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Nigeria's Internal Petroleum Problems: Perspectives and Choices

Akin Iwayemi

Year: 1984
Volume: Volume 5
Number: Number 4
DOI: 10.5547/ISSN0195-6574-EJ-Vol5-No4-4
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Abstract:
As a major oil producer and member of OPEC, Nigeria benefited greatly from the sharp increases in world oil prices during the 1970s. It was especially hard hit by the weakening of oil markets during the past four years, when its oil production had to be cut back sharply and its prices reduced. The impact of these developments, including the replacement of the civilian government by a military regime in December 1983, has been discussed elsewhere. I Less well known abroad is the fact that during this entire period, Nigeria suffered sporadic but severe internal energy supply problems, including shortages of petroleum products and irregular availability of electricity. If past policies are continued, Nigeria's energy problems are likely to become severe enough to jeopardize its position as an oil exporter.



Oil Demand Elasticities in Nigeria

Felix B. Dayo and Anthony O. Adeghulugbe

Year: 1987
Volume: Volume 8
Number: Number 2
DOI: 10.5547/ISSN0195-6574-EJ-Vol8-No2-3
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Abstract:
Crude oil, which was first discovered in Nigeria in 1956 by the Shell-BP Development Company, has contributed significantly to the country's economic development. The exploitation of this resource transformed Nigeria's balance of trade from chronic deficits to huge surpluses (especially during the early-to-mid 1970s). This occurred as a result of the increase in the volume as well as the value of crude oil during this period. However, the surplus started to decline in the mid-1970s due to a combination of increased imports (resulting from the oil-boom mentality that had developed) and reduced crude oil exports (caused by the downward trend in world economic situations). By late 1977 the country again had a deficit on visible trade.



Optimal Structure of the Nigerian Energy Supply Mix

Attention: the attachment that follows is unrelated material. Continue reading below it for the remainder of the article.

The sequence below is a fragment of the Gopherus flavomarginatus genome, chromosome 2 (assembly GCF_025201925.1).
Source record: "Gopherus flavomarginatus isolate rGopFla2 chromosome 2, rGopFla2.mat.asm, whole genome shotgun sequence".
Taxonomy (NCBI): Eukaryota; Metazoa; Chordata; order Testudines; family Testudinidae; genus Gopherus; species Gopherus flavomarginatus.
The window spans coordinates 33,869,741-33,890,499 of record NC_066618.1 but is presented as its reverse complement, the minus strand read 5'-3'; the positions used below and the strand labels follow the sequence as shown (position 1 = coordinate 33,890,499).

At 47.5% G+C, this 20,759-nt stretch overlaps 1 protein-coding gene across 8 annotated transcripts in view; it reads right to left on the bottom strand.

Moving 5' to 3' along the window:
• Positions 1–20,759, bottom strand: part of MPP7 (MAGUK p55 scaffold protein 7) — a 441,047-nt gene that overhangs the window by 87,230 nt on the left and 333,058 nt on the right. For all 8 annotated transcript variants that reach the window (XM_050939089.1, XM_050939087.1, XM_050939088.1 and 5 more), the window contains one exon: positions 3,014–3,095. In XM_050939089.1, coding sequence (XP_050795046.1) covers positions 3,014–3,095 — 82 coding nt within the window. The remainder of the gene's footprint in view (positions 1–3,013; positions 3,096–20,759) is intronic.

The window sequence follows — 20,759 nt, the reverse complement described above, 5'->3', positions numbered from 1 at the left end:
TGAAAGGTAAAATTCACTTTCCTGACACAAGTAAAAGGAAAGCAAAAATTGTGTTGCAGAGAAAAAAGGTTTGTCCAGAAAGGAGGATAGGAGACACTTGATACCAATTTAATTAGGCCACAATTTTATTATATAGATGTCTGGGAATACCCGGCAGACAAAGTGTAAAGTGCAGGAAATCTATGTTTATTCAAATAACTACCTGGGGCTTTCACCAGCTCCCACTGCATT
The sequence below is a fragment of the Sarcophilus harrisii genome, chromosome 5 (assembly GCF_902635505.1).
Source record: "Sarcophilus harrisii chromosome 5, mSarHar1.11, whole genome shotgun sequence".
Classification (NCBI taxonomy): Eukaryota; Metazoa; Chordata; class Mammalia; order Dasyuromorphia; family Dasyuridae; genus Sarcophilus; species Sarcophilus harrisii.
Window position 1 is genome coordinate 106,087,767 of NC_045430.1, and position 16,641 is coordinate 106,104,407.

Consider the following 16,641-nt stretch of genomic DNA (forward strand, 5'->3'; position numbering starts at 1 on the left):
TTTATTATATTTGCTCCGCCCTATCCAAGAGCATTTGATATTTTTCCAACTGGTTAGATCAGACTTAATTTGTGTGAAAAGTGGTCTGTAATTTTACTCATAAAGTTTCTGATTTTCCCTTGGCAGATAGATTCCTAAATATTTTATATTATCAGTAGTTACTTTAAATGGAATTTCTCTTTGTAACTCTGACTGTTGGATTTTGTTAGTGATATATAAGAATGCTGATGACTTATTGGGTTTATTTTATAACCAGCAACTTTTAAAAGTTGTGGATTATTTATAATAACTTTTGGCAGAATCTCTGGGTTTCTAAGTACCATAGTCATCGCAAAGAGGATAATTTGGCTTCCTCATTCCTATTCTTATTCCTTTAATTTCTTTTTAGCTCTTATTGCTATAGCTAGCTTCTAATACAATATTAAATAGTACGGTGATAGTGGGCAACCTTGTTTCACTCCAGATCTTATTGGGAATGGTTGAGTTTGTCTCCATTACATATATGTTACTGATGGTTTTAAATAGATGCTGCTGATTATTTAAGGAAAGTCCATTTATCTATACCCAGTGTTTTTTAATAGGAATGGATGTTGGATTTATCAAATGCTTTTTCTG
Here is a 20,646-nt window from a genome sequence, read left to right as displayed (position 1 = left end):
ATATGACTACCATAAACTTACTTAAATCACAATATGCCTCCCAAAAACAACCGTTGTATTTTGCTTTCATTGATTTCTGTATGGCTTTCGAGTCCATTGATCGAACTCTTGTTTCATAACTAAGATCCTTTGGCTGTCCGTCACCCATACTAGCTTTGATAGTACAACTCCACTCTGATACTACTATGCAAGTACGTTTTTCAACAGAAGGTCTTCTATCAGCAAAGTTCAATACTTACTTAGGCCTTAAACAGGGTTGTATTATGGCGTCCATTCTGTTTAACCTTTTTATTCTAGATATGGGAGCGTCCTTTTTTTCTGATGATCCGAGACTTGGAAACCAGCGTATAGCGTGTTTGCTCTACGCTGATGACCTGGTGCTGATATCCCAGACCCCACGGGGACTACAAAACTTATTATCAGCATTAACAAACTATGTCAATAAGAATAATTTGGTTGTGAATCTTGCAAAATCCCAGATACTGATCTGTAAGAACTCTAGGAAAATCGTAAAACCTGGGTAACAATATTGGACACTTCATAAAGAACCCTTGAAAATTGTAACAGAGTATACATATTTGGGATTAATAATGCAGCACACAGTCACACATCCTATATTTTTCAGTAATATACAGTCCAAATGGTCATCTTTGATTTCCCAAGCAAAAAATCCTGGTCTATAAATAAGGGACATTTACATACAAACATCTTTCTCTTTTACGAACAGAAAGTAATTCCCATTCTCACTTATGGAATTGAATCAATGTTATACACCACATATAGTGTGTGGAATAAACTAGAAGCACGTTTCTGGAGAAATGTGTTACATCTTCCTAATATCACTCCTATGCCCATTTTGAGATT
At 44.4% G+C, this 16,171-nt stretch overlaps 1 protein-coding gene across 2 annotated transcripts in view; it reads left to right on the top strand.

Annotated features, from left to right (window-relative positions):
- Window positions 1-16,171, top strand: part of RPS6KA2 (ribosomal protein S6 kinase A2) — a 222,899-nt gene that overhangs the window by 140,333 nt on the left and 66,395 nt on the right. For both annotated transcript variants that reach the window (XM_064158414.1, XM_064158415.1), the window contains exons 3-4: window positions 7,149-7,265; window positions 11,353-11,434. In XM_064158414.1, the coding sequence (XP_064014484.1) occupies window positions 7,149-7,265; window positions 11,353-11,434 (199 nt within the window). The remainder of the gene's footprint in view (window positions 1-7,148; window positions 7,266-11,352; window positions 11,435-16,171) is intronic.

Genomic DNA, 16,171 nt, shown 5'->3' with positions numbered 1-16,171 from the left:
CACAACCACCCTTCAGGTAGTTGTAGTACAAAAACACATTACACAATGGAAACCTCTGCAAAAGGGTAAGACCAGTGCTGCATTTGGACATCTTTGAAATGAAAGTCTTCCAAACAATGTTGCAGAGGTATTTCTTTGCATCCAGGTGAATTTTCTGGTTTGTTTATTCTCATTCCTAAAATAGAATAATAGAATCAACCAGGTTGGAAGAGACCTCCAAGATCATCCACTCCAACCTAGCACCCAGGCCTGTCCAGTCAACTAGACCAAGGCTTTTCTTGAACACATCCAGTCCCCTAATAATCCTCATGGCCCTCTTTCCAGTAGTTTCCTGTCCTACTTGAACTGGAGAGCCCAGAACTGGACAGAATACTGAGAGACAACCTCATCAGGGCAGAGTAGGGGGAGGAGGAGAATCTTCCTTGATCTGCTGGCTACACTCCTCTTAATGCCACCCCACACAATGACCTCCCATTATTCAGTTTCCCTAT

Anthony O. Adegbulugbe, Felix Davo, Thomas Gurtler

Year: 1989
Volume: Volume 10
Number: Number 2
DOI: 10.5547/ISSN0195-6574-EJ-Vol10-No2-11
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Abstract:
Nigeria, a member of the Organization of Petroleum Exporting Countries (OPEC), is blessed with relatively abundant energy resources like petroleum, gas, coal, solar, hydropower, etc. With an estimated population of 80 million, the country also has abundant human resources. In spite of her varied human and energy resources, the performance of the Nigerian economy has been closely linked with one resource, petroleum, a situation characteristic of most OPEC member countries.



Alternate Energy Strategies for the Developing World's Domestic Use: A Case Study of Nigerian Households' Fuel Use Patterns and Preferences

Edward L Onyebuchi

Year: 1989
Volume: Volume 10
Number: Number 3
DOI: 10.5547/ISSN0195-6574-EJ-Vol10-No3-8
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Abstract:
Through case studies in rural and urban settings within Nigeria, this paper examines the degree to which qualities associated with commonly proposed new energy supply technologies for developing countries satisfy the needs and preferences of Nigerian households. The paper demonstrates that the often cited, and unquestionably important advantages of such technologies, including ecological safety, renewability, decentralization of supply systems, and diversity are not factors which carry sufficient appeal to individual households in determining fuel choices for domestic purposes. The study finds that safety, reliability of supply, convenience, and a fuel's versatility are the factors which determine its desirability.



Self-Generation and Households' Willingness to Pay for Reliable Electricity Service in Nigeria

Musiliu O. Oseni

Year: 2017
Volume: Volume 38
Number: Number 4
DOI: 10.5547/01956574.38.4.mose
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Abstract:
Many households in developing countries often engage in self-generation to mitigate the impacts of poor public electricity provision. What is less well known, however, is whether (and how) self-generation influences households' willingness to pay (WTP) for service reliability. Using data collected from a sample of Nigerian households, the results reveal that engagement in self-generation is positively correlated with WTP for reliability. This is despite the fact that self-generation reduces the negative welfare impact of unreliability. Further analyses, however, show that backup households' decisions to pay a higher amount than non-backup households are influenced by the costs of self-generation: an increase of N1 (US$0.006) in self-generation's fuel cost per-hour is associated with WTP about N5.22 (US$0.032) more in the monthly bill. However, households' WTP US$0.15-0.16/kWh of improved reliability is smaller than the marginal costs of reliability from self-generation - US$0.27-0.41/kWh. We conclude by discussing the policy implications of our findings.





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